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  • Writer's pictureKyla Margulies

Desire Discrepancy – How Sex Therapy Can Help

Sex is a powerful way for people to bond, play, and experience intimacy with one another. But what happens when one partner in the relationship desires sex more or less often than the other(s)? This common occurrence can leave partners feeling alone, misunderstood, resentful, insecure, or hopeless. Wondering whether the relationship is doomed or if there is something wrong with them or their partner(s). Eager to find a solution but lacking the language and understanding to get there.


Almost every relationship will experience desire discrepancies at some point. The good news is that this is perfectly normal, expected, and manageable! Relationships counsellor and/or sex therapy can be an incredibly helpful way to address this issue.


What is a Sex Therapist?

A sex therapist is a certified mental health professional who helps people navigate sexual difficulties or dysfunction that are not a result of a physical issue. Sex therapists address underlying mental, emotional and relational issues that may be causing the sexual problems you are dealing with.


Common issues they help clients with are:

· Low desire

· Erectile dysfunction

· Anxiety related to sex

· Difficulty becoming aroused or reaching orgasm

· Sex after trauma

· Desire discrepancy

· Arousal non-concordance

· Masturbation

· Sexual pain

· Exploring kinks & fetishes

· And more…


What You Can Expect in a Sex Therapy Session

If you and your partner have mismatched sex drives and are considering seeing a sex therapist, you no doubt have a lot of questions. What will it be like? Will you feel awkward and embarrassed? How much detail should you share?


The following are some things you can expect during a sex therapy session:


First... So many Questions!


In order for a trained therapist to help you with your problem, you and your partner(s) will need to be pretty open about your sex life. A good therapist will make you comfortable, ease into the conversation, and will never encourage you to share information that feels unsafe. However, your therapist can only help with the information they have, so be prepared to open up and honestly answer questions eventually.


They will likely start with an exploration of when sex has felt good in your relationship, what you enjoyed about sex at that time, when things started to change, what each partner understands as “the problem,” what sex looks like in your relationship, and how you have tried to resolve the issue. It is also common for sex therapists to take a sexual history of the partners involved. This might be done together or in individual sessions.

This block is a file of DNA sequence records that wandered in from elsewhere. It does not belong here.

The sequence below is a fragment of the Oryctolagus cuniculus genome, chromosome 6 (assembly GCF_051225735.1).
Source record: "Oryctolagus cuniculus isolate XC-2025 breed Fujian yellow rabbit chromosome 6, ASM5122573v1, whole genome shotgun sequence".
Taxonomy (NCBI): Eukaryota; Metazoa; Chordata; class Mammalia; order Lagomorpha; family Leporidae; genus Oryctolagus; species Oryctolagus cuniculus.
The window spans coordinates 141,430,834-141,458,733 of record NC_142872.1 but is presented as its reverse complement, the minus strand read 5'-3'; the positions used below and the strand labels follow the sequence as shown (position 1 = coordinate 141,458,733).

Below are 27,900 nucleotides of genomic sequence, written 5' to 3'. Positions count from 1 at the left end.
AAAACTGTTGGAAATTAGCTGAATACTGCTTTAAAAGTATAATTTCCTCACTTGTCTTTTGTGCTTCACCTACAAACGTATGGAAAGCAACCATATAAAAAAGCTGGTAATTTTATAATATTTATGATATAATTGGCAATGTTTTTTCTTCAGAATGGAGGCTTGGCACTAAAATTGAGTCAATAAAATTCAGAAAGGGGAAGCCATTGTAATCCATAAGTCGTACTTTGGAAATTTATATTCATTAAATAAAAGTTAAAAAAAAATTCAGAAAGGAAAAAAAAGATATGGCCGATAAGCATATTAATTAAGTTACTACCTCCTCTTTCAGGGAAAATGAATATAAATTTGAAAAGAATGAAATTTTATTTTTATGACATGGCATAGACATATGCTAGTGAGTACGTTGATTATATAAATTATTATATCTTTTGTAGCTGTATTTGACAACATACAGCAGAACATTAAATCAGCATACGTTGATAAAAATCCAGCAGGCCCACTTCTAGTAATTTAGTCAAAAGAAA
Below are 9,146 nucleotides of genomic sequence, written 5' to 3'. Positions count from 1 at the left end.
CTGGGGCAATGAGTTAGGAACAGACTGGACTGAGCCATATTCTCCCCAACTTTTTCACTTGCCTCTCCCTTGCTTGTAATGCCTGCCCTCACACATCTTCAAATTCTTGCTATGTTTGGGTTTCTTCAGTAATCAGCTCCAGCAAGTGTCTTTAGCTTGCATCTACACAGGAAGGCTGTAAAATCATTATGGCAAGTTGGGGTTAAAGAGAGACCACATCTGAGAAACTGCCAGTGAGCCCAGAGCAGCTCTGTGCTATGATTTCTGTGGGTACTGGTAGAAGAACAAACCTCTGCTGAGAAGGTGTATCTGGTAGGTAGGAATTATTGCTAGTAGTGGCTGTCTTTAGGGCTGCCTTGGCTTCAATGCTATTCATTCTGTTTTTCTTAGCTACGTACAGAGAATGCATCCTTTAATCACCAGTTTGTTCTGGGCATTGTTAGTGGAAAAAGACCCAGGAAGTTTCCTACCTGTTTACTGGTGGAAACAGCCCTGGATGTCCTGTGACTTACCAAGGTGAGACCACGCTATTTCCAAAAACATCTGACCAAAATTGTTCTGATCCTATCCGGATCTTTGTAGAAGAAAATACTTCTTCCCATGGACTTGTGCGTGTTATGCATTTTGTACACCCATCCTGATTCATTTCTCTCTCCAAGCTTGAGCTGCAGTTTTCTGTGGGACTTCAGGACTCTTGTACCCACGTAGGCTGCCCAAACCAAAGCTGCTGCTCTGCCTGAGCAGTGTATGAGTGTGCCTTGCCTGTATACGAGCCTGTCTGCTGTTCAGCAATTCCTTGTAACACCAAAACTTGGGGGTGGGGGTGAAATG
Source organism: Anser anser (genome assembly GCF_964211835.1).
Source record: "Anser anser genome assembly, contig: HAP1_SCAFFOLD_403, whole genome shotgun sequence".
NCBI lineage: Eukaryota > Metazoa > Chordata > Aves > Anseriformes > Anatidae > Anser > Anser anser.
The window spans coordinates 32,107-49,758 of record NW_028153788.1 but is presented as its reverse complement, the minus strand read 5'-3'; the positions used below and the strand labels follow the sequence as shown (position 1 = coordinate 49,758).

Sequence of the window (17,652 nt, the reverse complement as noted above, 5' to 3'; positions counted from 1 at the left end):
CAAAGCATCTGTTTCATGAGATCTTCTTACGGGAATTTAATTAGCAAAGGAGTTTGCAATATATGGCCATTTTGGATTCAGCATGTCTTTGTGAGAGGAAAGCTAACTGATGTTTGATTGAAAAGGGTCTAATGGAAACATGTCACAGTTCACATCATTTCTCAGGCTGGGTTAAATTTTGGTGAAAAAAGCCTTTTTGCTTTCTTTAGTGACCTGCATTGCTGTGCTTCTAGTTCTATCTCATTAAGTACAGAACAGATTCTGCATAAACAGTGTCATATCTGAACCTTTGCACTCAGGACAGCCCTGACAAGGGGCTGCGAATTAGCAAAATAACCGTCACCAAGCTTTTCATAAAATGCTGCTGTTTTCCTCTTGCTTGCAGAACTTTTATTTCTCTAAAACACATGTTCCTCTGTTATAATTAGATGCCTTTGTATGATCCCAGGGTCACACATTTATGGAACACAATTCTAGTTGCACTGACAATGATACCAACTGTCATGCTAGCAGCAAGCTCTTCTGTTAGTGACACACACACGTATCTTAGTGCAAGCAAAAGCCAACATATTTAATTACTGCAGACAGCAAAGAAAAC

Seeing Your Doctor

Since a sex therapist is trained to tackle sexual issues from a mental, emotional, and relational angle, they may suggest you make an appointment with your doctors to have some bloodwork and other potential tests conducted. This is done to rule out any biological conditions that might be causing the issues, such as hormone imbalances.


Adjunct Therapy

Sometimes it can be beneficial to access complimentary therapies to assist with sexual issues. If you or a partner experiences significant anxiety during sex, pain with sex, or significant changes to anatomy or sensation post-partum, after surgical procedures, or after cancer, your sex therapist might encourage a referral to a Pelvic Floor Physiotherapist, a Gynecologist, or a Urologist.


Seeking individual counselling might be encouraged for one or more partners throughout the process. Individual counselling can assist in processing trauma, repairing trust in the body, processing shame and guilt, exploring sexuality, kinks or fetishes, or navigating infidelity.


Homework

Therapy is more effective when the couple continues to do the work at home in-between sessions. For every 1 hour per week that you spend with your therapist, there are 167 hours outside of therapy where most of the change will happen. Your therapist will likely provide suggestions and instructions for at-home conversations or activities for partners to explore together or individually.


The idea of sex therapy can be intimidating, but an expert counsellor will make it feel like a gentle process that ultimately helps you and your partner(s) understand each other better and feel closer. If you’d like to find out more, please reach out to us on our website!


References

Nagoski, E. (2021). Come as you are: The surprising new science that will transform your sex life. Simon and Schuster Paperbacks.

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